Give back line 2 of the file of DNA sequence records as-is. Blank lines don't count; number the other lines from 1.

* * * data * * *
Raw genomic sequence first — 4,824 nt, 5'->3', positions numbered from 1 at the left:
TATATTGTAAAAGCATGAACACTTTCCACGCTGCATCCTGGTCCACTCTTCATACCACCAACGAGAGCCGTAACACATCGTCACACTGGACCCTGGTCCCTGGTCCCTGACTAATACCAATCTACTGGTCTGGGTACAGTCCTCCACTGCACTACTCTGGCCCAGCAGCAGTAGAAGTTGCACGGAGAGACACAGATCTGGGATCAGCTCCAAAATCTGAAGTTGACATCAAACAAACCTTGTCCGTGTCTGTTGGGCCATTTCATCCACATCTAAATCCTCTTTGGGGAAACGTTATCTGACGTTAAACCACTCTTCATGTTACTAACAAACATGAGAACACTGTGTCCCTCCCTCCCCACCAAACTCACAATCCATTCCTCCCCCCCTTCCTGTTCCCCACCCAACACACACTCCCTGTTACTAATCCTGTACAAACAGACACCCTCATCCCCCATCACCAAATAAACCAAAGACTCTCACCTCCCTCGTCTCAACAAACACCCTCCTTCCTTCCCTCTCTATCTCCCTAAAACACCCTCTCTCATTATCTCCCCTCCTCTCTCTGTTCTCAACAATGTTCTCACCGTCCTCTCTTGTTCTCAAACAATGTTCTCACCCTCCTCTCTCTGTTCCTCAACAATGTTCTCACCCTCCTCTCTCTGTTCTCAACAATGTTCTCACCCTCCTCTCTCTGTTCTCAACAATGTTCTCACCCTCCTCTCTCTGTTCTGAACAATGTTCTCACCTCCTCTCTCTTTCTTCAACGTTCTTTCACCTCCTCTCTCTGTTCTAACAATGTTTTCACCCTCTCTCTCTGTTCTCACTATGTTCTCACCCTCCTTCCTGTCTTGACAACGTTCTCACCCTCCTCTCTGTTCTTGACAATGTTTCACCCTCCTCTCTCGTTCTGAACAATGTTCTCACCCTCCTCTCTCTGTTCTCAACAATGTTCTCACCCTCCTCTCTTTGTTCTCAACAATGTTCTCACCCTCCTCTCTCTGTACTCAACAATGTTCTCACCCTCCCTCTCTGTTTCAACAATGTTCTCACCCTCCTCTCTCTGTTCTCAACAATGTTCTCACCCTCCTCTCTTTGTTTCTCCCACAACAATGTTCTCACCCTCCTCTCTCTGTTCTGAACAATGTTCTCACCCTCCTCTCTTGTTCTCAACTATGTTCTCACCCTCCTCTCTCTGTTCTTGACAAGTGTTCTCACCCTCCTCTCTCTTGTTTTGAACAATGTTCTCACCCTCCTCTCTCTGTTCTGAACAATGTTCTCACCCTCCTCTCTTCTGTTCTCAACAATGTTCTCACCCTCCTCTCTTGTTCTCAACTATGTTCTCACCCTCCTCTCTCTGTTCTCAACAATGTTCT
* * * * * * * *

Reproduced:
TATATTGTAAAAGCATGAACACTTTCCACGCTGCATCCTGGTCCACTCTTCATACCACCAACGAGAGCCGTAACACATCGTCACACTGGACCCTGGTCCCTGGTCCCTGACTAATACCAATCTACTGGTCTGGGTACAGTCCTCCACTGCACTACTCTGGCCCAGCAGCAGTAGAAGTTGCACGGAGAGACACAGATCTGGGATCAGCTCCAAAATCTGAAGTTGACATCAAACAAACCTTGTCCGTGTCTGTTGGGCCATTTCATCCACATCTAAATCCTCTTTGGGGAAACGTTATCTGACGTTAAACCACTCTTCATGTTACTAACAAACATGAGAACACTGTGTCCCTCCCTCCCCACCAAACTCACAATCCATTCCTCCCCCCCTTCCTGTTCCCCACCCAACACACACTCCCTGTTACTAATCCTGTACAAACAGACACCCTCATCCCCCATCACCAAATAAACCAAAGACTCTCACCTCCCTCGTCTCAACAAACACCCTCCTTCCTTCCCTCTCTATCTCCCTAAAACACCCTCTCTCATTATCTCCCCTCCTCTCTCTGTTCTCAACAATGTTCTCACCGTCCTCTCTTGTTCTCAAACAATGTTCTCACCCTCCTCTCTCTGTTCCTCAACAATGTTCTCACCCTCCTCTCTCTGTTCTCAACAATGTTCTCACCCTCCTCTCTCTGTTCTCAACAATGTTCTCACCCTCCTCTCTCTGTTCTGAACAATGTTCTCACCTCCTCTCTCTTTCTTCAACGTTCTTTCACCTCCTCTCTCTGTTCTAACAATGTTTTCACCCTCTCTCTCTGTTCTCACTATGTTCTCACCCTCCTTCCTGTCTTGACAACGTTCTCACCCTCCTCTCTGTTCTTGACAATGTTTCACCCTCCTCTCTCGTTCTGAACAATGTTCTCACCCTCCTCTCTCTGTTCTCAACAATGTTCTCACCCTCCTCTCTTTGTTCTCAACAATGTTCTCACCCTCCTCTCTCTGTACTCAACAATGTTCTCACCCTCCCTCTCTGTTTCAACAATGTTCTCACCCTCCTCTCTCTGTTCTCAACAATGTTCTCACCCTCCTCTCTTTGTTTCTCCCACAACAATGTTCTCACCCTCCTCTCTCTGTTCTGAACAATGTTCTCACCCTCCTCTCTTGTTCTCAACTATGTTCTCACCCTCCTCTCTCTGTTCTTGACAAGTGTTCTCACCCTCCTCTCTCTTGTTTTGAACAATGTTCTCACCCTCCTCTCTCTGTTCTGAACAATGTTCTCACCCTCCTCTCTTCTGTTCTCAACAATGTTCTCACCCTCCTCTCTTGTTCTCAACTATGTTCTCACCCTCCTCTCTCTGTTCTCAACAATGTTCT